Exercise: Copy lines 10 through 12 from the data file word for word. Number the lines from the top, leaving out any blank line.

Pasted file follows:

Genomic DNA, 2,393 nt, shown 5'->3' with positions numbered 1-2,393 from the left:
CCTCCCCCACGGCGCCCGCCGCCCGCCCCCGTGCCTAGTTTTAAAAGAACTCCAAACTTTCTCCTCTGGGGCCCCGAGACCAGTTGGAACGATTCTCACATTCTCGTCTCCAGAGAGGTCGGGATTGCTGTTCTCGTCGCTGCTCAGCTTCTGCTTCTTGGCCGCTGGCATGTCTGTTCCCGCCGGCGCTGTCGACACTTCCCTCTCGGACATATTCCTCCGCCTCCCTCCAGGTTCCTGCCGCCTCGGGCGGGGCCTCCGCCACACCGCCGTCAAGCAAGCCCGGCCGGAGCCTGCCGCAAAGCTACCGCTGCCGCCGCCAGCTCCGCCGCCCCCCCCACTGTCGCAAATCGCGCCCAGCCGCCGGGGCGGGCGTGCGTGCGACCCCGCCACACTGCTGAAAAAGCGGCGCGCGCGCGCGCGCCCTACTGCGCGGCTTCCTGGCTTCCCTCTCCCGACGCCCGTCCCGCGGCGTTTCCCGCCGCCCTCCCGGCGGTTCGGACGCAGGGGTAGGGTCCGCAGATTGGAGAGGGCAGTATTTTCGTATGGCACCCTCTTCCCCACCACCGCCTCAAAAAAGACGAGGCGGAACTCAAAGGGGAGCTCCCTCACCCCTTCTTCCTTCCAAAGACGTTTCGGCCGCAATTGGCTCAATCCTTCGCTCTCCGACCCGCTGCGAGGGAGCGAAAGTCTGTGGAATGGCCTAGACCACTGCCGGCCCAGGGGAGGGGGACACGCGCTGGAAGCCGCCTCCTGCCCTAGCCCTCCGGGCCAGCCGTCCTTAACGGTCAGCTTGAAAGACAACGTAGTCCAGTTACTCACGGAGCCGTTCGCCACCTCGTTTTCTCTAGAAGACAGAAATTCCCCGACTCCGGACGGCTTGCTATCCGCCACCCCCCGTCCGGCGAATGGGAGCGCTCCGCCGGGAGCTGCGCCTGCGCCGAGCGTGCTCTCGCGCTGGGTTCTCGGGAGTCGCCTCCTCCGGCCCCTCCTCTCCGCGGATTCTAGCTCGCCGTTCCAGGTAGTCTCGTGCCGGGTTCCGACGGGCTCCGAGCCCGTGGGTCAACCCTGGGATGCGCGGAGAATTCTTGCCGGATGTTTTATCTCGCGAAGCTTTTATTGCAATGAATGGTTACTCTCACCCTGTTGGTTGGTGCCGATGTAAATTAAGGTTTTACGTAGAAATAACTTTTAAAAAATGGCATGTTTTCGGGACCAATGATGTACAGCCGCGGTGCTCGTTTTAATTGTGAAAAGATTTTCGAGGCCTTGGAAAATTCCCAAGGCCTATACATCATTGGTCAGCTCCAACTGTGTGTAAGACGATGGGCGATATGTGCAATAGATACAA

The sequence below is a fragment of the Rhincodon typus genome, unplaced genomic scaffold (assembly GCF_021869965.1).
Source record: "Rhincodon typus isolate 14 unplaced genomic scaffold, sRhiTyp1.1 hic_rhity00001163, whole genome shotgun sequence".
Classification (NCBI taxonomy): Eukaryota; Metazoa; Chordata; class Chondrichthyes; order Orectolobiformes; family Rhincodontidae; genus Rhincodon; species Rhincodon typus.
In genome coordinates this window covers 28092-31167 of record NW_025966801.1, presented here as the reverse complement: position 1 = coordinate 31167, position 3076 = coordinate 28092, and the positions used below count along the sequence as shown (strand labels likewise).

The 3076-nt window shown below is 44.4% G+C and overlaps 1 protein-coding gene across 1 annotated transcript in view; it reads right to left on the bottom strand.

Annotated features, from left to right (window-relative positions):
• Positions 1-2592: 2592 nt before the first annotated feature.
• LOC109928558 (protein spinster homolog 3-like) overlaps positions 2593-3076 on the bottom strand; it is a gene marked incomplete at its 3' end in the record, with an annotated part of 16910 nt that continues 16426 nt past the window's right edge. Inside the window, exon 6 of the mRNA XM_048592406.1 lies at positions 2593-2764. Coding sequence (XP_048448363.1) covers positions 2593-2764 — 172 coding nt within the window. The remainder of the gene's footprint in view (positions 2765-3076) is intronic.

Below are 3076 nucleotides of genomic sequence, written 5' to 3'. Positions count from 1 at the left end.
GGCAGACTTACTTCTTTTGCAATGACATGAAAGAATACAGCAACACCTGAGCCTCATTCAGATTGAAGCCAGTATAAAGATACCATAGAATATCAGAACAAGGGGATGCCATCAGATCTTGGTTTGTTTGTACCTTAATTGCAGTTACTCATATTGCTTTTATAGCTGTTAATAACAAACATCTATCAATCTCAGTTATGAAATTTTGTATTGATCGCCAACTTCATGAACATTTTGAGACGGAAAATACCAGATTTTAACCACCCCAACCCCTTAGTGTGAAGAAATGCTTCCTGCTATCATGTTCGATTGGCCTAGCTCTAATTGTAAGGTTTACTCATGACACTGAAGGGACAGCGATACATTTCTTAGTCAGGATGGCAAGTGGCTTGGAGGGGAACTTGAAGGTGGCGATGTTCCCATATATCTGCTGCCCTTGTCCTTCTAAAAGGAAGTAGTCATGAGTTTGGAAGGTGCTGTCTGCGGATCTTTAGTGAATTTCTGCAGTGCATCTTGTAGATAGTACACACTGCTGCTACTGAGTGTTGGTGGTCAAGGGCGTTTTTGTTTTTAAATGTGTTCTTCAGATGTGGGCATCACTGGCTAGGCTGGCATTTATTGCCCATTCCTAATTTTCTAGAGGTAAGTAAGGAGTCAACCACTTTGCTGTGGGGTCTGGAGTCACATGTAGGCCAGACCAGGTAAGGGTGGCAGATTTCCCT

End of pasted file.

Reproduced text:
• LOC109928558 (protein spinster homolog 3-like) overlaps positions 2593-3076 on the bottom strand; it is a gene marked incomplete at its 3' end in the record, with an annotated part of 16910 nt that continues 16426 nt past the window's right edge. Inside the window, exon 6 of the mRNA XM_048592406.1 lies at positions 2593-2764. Coding sequence (XP_048448363.1) covers positions 2593-2764 — 172 coding nt within the window. The remainder of the gene's footprint in view (positions 2765-3076) is intronic.

Below are 3076 nucleotides of genomic sequence, written 5' to 3'. Positions count from 1 at the left end.
GGCAGACTTACTTCTTTTGCAATGACATGAAAGAATACAGCAACACCTGAGCCTCATTCAGATTGAAGCCAGTATAAAGATACCATAGAATATCAGAACAAGGGGATGCCATCAGATCTTGGTTTGTTTGTACCTTAATTGCAGTTACTCATATTGCTTTTATAGCTGTTAATAACAAACATCTATCAATCTCAGTTATGAAATTTTGTATTGATCGCCAACTTCATGAACATTTTGAGACGGAAAATACCAGATTTTAACCACCCCAACCCCTTAGTGTGAAGAAATGCTTCCTGCTATCATGTTCGATTGGCCTAGCTCTAATTGTAAGGTTTACTCATGACACTGAAGGGACAGCGATACATTTCTTAGTCAGGATGGCAAGTGGCTTGGAGGGGAACTTGAAGGTGGCGATGTTCCCATATATCTGCTGCCCTTGTCCTTCTAAAAGGAAGTAGTCATGAGTTTGGAAGGTGCTGTCTGCGGATCTTTAGTGAATTTCTGCAGTGCATCTTGTAGATAGTACACACTGCTGCTACTGAGTGTTGGTGGTCAAGGGCGTTTTTGTTTTTAAATGTGTTCTTCAGATGTGGGCATCACTGGCTAGGCTGGCATTTATTGCCCATTCCTAATTTTCTAGAGGTAAGTAAGGAGTCAACCACTTTGCTGTGGGGTCTGGAGTCACATGTAGGCCAGACCAGGTAAGGGTGGCAGATTTCCCT